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ExWeb series: Everest unsung heroes - Eric Shipton, part 3
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Mar 24, 2005 08: 50 EST
As a new generation of aspiring Everest summiteers migrates to the mountain, we take a look at perhaps the greatest Everest legend from our past: Eric Shipton. Pioneer of the Alpine style, he was a team-member on all four Everest expeditions during the 1930’s and found the route that Hillary and Tenzing would follow to the top of the world. What now embodies pure alpinism, in Shipton’s times was almost blasphemy. He was therefore rejected from fulfilling the dream of reaching the summit of Everest, or at least to try it with style.

Today, part 3 (of 4):

Part 3: Everest’s broken dreams

Eric Shipton was unable to attempt Everest in 1951 since a Swiss team had already acquired the permit to try it first. So he set his sights on exploring and attempting Cho Oyu instead. His main goal, however, was to prepare team-members for Everest for the next year.

The race for Everest was rustling up the British nerves. 1953’s expedition had to be ‘definitive.’ Failure would not be accepted. That same year Queen Elizabeth was being crowned. The highest mountain on earth would be a perfect coronation present.

For the Queen and the country

Eric Shipton was by far the greatest expert on Everest. He had already discovered and explored the route that would lead them to the top. He was also one of the most accomplished explorers and climbers the British Empire could offer. He was perfect to lead the 1953 expedition. At least there was no doubt throughout the climbing community. Politicians, though, were another breed.

Shipton had grown more and more convinced that the path up Everest required a small team. He despised the normally huge expeditions and “the small, noisy towns of tents” that sprouted in BC and in every evening on the approach.

His ‘revolutionary’ climbing preference clashed frontally with the Everest Committee members. They wanted to send over doctors, ample amounts of new equipment, plenty of nutritious food, and a great number of strong climbers, believing that more was better. They thought that if the climbers could eat good food, sleep in quality tents, and have first-rate oxygen systems, then they would be strong enough to reach the top.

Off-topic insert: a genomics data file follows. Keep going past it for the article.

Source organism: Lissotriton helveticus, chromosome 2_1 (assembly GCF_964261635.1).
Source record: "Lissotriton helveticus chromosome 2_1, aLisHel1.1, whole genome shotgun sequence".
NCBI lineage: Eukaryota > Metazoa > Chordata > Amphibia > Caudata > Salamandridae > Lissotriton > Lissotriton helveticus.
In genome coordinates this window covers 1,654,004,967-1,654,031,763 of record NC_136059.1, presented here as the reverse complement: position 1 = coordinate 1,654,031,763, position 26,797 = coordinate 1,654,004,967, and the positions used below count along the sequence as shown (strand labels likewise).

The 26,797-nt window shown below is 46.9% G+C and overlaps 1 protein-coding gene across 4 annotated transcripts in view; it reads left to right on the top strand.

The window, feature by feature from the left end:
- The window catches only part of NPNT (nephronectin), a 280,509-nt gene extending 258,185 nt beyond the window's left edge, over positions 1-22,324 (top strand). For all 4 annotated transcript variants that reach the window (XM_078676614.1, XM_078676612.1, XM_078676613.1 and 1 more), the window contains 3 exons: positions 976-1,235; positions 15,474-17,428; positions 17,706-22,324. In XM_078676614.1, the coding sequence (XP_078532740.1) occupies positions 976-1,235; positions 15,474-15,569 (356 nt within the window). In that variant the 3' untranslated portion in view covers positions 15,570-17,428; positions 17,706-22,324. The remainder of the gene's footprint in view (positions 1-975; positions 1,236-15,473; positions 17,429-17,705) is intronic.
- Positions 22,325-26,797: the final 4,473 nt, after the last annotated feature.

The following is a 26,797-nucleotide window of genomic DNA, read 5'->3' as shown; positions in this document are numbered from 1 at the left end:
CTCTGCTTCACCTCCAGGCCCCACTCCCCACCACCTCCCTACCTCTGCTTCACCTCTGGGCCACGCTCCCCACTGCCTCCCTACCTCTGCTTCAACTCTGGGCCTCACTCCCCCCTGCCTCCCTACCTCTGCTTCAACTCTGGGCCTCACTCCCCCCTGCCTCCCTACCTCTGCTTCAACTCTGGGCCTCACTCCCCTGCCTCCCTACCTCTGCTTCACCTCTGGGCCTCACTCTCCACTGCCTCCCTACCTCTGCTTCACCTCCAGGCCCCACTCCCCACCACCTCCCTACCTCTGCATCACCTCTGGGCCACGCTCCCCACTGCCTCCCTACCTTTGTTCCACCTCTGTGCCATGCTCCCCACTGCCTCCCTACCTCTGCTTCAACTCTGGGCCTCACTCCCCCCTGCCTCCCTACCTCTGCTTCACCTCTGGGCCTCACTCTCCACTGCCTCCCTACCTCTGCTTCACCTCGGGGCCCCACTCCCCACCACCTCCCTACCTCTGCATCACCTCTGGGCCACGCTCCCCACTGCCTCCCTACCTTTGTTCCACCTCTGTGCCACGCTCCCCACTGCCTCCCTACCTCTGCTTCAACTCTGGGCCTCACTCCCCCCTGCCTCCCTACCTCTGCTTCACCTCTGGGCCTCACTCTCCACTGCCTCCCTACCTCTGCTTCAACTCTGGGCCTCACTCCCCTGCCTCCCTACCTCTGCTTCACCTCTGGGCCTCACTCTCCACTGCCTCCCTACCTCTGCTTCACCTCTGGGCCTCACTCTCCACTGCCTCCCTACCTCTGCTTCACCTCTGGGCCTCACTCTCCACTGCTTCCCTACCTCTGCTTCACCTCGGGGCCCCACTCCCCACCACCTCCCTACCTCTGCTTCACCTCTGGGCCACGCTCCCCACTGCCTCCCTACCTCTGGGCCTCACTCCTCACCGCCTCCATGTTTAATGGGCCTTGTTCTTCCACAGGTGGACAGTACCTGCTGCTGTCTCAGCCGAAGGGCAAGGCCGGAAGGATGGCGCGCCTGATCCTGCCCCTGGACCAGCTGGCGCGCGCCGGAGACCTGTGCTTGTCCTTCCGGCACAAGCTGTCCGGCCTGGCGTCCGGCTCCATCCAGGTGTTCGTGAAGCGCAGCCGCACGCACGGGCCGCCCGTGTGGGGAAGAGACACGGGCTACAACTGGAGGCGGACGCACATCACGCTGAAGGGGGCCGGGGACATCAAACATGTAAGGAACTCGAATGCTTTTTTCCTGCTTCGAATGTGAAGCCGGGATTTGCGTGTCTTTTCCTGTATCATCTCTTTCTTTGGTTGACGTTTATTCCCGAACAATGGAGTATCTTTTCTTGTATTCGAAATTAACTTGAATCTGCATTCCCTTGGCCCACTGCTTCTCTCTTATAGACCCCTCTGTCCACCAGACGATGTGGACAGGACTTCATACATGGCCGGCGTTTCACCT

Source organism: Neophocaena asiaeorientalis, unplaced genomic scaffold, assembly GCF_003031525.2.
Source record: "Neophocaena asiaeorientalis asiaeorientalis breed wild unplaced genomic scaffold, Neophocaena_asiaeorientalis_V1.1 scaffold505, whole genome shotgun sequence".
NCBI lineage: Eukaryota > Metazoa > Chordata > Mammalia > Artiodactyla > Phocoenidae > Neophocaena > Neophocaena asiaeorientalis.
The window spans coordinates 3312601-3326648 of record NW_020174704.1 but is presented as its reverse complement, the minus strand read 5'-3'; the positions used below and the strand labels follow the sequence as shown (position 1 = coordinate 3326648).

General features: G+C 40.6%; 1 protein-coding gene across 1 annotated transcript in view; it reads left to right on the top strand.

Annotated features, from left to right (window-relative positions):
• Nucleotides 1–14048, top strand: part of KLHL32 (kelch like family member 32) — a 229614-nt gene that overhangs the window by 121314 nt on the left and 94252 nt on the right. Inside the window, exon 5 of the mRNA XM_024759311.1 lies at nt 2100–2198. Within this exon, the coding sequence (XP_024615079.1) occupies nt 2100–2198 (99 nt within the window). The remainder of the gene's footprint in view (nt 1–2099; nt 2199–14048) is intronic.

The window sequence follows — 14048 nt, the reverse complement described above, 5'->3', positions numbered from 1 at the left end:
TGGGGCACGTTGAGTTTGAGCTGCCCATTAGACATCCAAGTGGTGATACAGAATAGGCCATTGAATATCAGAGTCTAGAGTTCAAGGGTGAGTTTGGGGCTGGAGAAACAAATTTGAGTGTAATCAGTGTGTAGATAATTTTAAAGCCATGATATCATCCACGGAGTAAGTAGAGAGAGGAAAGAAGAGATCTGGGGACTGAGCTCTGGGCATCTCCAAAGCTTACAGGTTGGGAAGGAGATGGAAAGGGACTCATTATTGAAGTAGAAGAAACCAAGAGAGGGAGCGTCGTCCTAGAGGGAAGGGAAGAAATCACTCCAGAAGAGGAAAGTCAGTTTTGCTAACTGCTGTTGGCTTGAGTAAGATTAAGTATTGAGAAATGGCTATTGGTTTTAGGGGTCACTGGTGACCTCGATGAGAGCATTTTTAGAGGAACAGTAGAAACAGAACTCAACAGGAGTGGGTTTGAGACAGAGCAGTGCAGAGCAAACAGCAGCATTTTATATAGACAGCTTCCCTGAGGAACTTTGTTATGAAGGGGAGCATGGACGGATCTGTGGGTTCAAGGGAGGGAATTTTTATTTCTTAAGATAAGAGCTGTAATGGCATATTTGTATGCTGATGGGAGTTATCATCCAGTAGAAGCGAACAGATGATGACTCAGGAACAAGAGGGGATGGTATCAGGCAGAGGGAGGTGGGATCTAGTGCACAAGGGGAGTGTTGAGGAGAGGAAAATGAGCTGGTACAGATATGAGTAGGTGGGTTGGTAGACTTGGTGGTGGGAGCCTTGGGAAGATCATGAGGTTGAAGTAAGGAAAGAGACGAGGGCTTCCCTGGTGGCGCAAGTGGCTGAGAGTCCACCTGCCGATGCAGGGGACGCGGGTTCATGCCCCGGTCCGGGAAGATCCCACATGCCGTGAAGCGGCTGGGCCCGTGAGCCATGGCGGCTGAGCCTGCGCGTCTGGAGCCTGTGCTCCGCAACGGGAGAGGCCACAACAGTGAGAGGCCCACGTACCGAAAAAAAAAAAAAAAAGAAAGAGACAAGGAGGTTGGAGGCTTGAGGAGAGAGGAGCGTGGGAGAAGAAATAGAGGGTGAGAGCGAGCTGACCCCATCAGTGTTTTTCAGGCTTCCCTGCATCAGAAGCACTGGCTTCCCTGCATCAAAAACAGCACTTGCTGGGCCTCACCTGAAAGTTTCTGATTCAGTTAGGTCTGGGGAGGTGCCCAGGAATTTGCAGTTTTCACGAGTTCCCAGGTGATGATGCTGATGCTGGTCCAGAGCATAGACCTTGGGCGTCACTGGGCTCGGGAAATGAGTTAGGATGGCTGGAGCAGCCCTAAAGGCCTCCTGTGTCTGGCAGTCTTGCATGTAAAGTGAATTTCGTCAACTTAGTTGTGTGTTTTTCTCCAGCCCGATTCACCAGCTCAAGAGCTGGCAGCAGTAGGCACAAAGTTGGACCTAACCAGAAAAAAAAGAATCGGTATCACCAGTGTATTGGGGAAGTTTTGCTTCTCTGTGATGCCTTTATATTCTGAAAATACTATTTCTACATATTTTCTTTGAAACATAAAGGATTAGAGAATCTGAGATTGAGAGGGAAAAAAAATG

You are fired, sir

Without warning, the Committee sacked Shipton – or, let’s say they suggested he resign his position – and hired the Brigade General John Hunt as expedition leader, even though he had never been to Everest before. The climbers were shocked, Shipton most of all. Though a gentleman first and foremost, he withheld comment and retreated graciously in silence.

John Hunt did a fine job in his own way, organizing a major expedition, calling for 14 climbers and hiring 350 porters. The team carried the best in high-altitude boots, windproof clothing, sturdy yet lightweight tents, special radios and walkie-talkies, Primus stoves, aluminum-alloy ladders for crevasses, ropes, and the latest oxygen tanks.

The Triumph

The results are well known. The New Zealander and the Sherpa, Edmund Hillary and Tenzing Norgay, “knocked the bastard off” and their triumph was dispatched in coded messages through Sherpa mail runners to the first telegraph post in Kathmandu so efficiently that the news reached London in time to hit the front page of The Times on the very same day Queen Elizabeth was crowned.

Still in BC, after the dinner, John Hunt made a toast to the Duke of Edinburgh, patron of the expedition, and to Eric Shipton, “who had contributed a great deal to the achievement.”

Lookout beyond Everest

Shipton´s admirers – there were many – had spared no bitter commentary when Eric was rejected. However, Shipton himself ceased to respond to the rude manner in which the fulfillment of his dream had been prevented. And sure enough, he dreamt of climbing Everest. As soon as the mountain was summited he forced himself to consider that there were still many peaks around the world. He would later reckon, in fact, that Everest had blocked his vision from any other project. “Once you tried it, it was very difficult to stop.”

However, he remained positive and shifted his focus another way. Exactly, to the Karakorum, which he explored again in 1957… and beyond.

Friday part 4, final.

Image of The Times color supplement cover (June 1953), courtesy of Cathedral Grammar School.
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